2

votes

How can I assess the freshness of an Omega 3 supplement in a gelcap?

Answered on August 19, 2014
Created July 05, 2012 at 7:31 PM

I bought a large batch of fish-oil-based Omega 3 from London Drugs more than a year ago, and I am wondering if it is still safe to use. I took it out of its original container and put it in plastic bags (because I was transporting it and I wanted to reduce the bulk), and different batches are mixed. I believe some of it might be expired, most is not.

This is a molecularly distilled fish oil product produced under contract for London Drugs by Ocean Nutrition (some of you might recognize this, they produce for a variety of brands and the products are often labelled with Ocean's logo). These are fatty acid ethyl esters. Though this is some distance from the totally natural stuff, I appreciate the fact that it is essentially free of heavy metals and is minimally oxidized. If I recall correctly, there is dl-alpha-tocopherol in the solution as well, presumably to prevent exactly the kind of oxidation I am worried about (though again, I cannot be sure).

My main questions are:

  • how can I determine whether the stuff is still safe to consume? At the moment, it does not smell strange, in fact it hardly smells at all.

  • how air-tight is a gelcap, and how long does a gelcap typically retain its integrity?

4b5be253ac1981c690689cab7e4bf06d

(3043)

on July 06, 2012
at 04:35 PM

Wild Alaska Salmon has low levels of mercury. http://www.epi.alaska.gov/eh/fish/

4b5be253ac1981c690689cab7e4bf06d

(3043)

on July 06, 2012
at 04:30 PM

1) most studies that I have read on fish oil show little improvement except in specific circumstances ( http://www.forbes.com/sites/matthewherper/2012/06/11/fish-oil-or-snake-oil-study-questions-omega-3-benefits/ ). 2) I buy frozen wild salmom or previously frozen and defrosted wild salmon. I don't eat a lot of fish, but I do eat a lot of shrimp and mussles. 3) there is some evidence that there are mechanisms (iodine?) that help protect the body against incoming mercury, or you can eat smaller fish. 4) I eat my salmon rare or sashimi style at least part of the time.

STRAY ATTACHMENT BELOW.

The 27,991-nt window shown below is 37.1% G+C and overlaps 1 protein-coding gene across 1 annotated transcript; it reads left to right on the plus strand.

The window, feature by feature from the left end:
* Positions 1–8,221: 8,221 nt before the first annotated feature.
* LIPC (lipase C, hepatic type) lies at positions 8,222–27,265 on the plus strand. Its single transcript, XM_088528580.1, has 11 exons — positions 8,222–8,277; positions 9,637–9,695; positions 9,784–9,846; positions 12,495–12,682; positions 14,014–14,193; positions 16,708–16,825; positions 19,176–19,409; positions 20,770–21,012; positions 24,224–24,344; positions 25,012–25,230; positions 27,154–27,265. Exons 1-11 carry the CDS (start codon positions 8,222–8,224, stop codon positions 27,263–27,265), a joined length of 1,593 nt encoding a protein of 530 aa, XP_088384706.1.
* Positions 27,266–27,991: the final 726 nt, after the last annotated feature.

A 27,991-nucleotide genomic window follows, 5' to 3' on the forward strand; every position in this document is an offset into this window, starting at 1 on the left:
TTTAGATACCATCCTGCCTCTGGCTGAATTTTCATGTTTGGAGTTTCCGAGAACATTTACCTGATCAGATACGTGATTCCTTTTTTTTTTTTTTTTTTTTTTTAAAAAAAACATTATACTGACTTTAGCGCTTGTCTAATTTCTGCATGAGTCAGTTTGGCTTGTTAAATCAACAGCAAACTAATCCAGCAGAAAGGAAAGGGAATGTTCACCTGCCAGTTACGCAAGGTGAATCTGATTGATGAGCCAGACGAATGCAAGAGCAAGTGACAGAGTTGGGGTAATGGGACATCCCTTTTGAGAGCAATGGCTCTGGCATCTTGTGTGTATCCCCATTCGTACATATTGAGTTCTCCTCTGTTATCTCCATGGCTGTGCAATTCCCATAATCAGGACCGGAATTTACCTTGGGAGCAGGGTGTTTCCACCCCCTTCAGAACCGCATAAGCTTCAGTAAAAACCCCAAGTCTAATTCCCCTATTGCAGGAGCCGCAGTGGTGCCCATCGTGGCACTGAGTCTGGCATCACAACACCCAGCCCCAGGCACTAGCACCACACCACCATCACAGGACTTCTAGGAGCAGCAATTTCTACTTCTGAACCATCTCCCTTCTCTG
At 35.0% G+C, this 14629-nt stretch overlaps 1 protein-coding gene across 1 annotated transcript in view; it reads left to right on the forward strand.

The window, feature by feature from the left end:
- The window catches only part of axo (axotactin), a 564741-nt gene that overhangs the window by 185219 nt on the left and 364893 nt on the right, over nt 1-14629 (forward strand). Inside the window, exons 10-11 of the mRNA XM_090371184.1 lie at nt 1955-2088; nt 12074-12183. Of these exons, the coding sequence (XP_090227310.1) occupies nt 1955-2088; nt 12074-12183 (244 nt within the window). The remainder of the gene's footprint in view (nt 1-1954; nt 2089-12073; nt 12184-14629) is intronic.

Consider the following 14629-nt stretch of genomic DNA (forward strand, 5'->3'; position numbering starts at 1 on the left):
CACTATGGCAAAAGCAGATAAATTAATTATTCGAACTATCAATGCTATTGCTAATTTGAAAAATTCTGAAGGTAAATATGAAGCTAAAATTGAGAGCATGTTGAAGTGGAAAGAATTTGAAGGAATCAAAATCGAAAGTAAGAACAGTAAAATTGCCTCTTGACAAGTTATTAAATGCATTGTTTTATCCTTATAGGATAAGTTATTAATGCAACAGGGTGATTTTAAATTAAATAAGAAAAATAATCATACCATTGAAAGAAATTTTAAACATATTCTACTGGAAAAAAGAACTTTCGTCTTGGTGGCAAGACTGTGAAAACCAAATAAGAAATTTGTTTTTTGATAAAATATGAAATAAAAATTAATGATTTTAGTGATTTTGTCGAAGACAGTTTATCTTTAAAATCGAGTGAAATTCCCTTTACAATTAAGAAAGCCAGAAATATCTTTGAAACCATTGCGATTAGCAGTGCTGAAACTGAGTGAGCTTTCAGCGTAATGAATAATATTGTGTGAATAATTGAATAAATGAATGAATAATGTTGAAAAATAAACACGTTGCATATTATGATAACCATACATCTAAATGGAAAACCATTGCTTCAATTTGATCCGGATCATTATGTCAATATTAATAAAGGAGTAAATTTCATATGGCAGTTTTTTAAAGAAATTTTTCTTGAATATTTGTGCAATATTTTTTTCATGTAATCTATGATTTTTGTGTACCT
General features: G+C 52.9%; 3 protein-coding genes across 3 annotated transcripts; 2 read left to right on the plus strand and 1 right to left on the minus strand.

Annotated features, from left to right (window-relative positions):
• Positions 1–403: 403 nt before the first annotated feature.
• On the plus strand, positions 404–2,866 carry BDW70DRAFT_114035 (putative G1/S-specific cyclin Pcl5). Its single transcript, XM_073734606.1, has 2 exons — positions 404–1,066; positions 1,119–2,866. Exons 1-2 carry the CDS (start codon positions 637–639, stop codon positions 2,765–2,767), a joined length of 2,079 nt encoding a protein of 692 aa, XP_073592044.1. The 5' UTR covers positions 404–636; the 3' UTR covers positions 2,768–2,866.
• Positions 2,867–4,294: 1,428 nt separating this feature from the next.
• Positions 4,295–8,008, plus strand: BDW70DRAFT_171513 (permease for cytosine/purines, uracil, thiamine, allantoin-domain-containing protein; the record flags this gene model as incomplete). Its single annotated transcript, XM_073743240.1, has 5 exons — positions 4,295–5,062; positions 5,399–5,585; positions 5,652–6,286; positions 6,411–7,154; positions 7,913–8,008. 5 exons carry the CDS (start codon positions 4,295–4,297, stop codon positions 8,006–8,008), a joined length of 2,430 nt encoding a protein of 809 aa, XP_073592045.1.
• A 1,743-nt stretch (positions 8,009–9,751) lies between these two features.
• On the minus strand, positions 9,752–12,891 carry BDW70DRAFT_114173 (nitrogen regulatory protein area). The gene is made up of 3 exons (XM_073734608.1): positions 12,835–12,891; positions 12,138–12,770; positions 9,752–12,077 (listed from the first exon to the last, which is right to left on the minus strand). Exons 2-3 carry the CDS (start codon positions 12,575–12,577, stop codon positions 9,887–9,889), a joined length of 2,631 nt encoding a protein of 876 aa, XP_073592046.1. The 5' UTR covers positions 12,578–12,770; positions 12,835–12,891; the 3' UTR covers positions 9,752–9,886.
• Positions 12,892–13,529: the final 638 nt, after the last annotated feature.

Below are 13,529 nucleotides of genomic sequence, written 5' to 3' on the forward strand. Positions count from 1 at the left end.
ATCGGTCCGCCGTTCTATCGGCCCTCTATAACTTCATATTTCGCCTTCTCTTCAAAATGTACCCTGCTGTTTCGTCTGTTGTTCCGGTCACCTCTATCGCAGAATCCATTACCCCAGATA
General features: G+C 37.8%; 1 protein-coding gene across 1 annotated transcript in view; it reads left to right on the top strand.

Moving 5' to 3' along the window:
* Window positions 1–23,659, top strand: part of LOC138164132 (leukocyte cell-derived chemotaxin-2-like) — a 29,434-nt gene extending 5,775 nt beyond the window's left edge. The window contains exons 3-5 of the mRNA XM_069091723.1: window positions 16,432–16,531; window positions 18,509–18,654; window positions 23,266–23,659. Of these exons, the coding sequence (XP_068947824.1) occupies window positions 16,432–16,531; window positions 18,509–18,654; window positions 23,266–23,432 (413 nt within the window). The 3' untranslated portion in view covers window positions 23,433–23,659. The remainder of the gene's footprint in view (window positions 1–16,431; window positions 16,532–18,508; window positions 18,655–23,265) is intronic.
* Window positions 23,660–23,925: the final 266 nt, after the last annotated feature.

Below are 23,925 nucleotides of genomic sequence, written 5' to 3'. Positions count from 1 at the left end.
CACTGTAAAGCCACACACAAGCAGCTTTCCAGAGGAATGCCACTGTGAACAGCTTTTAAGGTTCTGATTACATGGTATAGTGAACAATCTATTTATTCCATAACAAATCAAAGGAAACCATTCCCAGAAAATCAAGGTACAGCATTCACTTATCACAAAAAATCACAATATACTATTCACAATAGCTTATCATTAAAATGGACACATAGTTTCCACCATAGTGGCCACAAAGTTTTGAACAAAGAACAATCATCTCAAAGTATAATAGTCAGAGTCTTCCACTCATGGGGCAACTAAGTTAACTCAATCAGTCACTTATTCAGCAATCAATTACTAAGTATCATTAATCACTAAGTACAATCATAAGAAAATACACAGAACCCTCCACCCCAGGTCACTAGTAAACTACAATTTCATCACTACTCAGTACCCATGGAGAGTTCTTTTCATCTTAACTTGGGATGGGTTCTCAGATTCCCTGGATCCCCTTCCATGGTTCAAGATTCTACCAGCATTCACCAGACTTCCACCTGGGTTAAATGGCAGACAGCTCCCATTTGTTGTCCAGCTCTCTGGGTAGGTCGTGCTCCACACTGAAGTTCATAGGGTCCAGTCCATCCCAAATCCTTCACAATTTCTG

121a16aded2bed8dca492d3c9662ef4c

(1327)

on July 06, 2012
at 04:02 PM

What I didn't see in Kresser's blog posts was the importance of getting the oil along with the fish. Oil is often poured off, and the more processed the fish is, the less oil you get. Remember, I am inland, so I get almost no access to unfilleted fish.

121a16aded2bed8dca492d3c9662ef4c

(1327)

on July 06, 2012
at 03:15 PM

Thanks, Amanda. What do you mean by "in most studies"? The main issues I have with fish are, one: being inland, almost nothing I can get my hands on will be fresh, two: only the wild fish has any appreciable omega 3 content, three: eating wild fish in quantities sufficient to get a decent supply of omega 3 in my diet will also mean a significant helping of mercury, and four: cooking the fish destroys much of the good fat anyway.

A4216f1b1e1f5ab3815bd91700905081

(1646)

on July 06, 2012
at 06:46 AM

This will only spot "really off" capsules? Still, it's better than nothing.

543a65b3004bf5a51974fbdd60d666bb

(4493)

on July 05, 2012
at 11:32 PM

yep, i seem to remember that fresh fish oil does not have a smell, so if it does smell (stink) when you open one, then it's likely 'off'

  • 121a16aded2bed8dca492d3c9662ef4c

    asked by

    (1327)